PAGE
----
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The Crisis of the American Male

One of the most important cultural trends in modern America (and I suppose the West in general) is the feminization of the American male. Modern feminism and the breakdown of the family have had a profound influence on the development of males in our society. Because a large portion of young men grew up without fathers, or were unfortunate to grow up as children of the Children of the 60s (who still act like children), boys do not know how to be men.

This cultural phenomenon has created a situation in which young men can be either characterized as "wimps" or "barbarians." Terrence Moore, an ex-Marine and classics professor, who now runs some high schools in Colorado wrote this fantastic piece in the Claremont Review of Books of which I am a subscriber and huge fan. Moore dissects this phenomenon of the crisis of manliness and what can be done. In a follow-up article called Heather's Compromise, Moore describes how he sees young women responding to the world of "Wimps and Barbarians."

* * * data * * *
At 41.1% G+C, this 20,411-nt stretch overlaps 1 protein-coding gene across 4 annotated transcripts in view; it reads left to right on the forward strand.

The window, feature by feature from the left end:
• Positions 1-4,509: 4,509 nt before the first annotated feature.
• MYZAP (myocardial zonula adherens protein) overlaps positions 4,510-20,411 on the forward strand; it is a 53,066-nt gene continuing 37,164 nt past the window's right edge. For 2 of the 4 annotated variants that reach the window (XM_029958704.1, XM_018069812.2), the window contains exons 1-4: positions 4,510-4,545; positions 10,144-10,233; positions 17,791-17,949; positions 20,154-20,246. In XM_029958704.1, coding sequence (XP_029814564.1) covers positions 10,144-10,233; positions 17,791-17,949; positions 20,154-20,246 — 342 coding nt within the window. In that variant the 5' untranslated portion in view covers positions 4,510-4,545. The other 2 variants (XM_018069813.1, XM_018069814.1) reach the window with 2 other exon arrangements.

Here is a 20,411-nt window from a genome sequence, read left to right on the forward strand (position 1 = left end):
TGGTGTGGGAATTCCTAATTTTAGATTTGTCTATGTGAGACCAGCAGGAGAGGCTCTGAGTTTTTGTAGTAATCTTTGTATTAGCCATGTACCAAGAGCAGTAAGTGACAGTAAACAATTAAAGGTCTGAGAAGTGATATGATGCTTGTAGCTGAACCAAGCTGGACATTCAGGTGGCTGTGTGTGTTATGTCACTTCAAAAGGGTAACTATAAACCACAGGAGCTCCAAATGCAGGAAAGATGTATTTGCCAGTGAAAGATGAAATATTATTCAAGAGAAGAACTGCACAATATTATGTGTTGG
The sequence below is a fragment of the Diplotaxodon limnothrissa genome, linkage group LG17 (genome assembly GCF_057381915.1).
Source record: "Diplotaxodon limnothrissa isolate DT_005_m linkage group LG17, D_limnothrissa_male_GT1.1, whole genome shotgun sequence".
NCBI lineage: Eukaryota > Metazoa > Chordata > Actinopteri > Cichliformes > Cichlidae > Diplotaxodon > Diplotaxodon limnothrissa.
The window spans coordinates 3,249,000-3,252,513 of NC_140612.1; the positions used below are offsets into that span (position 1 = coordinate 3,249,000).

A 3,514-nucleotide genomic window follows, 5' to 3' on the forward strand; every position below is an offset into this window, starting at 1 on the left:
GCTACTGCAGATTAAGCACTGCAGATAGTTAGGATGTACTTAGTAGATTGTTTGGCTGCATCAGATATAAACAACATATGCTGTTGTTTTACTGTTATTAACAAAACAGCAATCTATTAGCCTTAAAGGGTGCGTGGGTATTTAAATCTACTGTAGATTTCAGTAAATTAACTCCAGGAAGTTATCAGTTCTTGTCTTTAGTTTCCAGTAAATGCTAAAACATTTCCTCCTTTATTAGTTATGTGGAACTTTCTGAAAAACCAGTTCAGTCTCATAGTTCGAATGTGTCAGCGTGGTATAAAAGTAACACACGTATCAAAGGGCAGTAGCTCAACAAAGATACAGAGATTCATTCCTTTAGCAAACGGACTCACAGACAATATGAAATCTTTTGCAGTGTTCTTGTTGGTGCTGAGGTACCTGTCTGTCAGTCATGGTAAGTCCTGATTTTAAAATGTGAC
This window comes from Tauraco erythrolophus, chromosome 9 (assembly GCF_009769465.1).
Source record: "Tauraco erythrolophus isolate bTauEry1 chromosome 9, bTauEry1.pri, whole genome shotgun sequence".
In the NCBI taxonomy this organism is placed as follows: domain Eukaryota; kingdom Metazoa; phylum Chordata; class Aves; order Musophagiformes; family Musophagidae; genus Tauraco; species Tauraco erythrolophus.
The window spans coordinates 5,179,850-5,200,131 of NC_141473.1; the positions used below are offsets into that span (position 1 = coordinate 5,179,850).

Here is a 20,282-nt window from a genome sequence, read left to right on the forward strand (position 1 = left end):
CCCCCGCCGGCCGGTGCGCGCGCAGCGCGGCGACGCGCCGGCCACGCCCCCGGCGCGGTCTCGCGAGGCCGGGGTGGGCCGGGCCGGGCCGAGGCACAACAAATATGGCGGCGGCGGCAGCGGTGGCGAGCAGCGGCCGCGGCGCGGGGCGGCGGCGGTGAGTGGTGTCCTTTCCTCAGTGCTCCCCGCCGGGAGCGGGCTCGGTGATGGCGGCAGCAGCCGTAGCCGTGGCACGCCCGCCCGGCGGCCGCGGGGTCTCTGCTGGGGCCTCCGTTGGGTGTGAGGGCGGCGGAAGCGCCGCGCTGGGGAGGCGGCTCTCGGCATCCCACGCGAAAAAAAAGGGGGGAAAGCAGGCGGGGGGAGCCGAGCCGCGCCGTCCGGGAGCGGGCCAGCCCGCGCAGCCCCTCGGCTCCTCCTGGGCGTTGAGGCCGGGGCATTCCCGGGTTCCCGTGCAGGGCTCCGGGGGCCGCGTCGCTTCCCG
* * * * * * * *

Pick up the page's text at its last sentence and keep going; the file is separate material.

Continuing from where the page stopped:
Needless to say, we will be blogging more about this phenomenon, which from our perspective represents a deep sickness in the culture that trickles down into all areas of society. In the mean time, I wanted to let you all know about these articles, as well as a new book by Brad Miner, former literary editor at National Review. It is called The Compleat Gentleman and explores the basic elements of what makes a gentleman, and what things we need to encourage to renew these virtues among the men of today. In particular, Miner makes the claim that a gentleman is simultaneously a warrior, a monk, and a lover. I love it! Sounds strangely like Hilaire Belloc's message in "The Four Men" -- a must read and a real classic. Remember, a gentleman loves good beer and fine scotch as well!

More on this soon....


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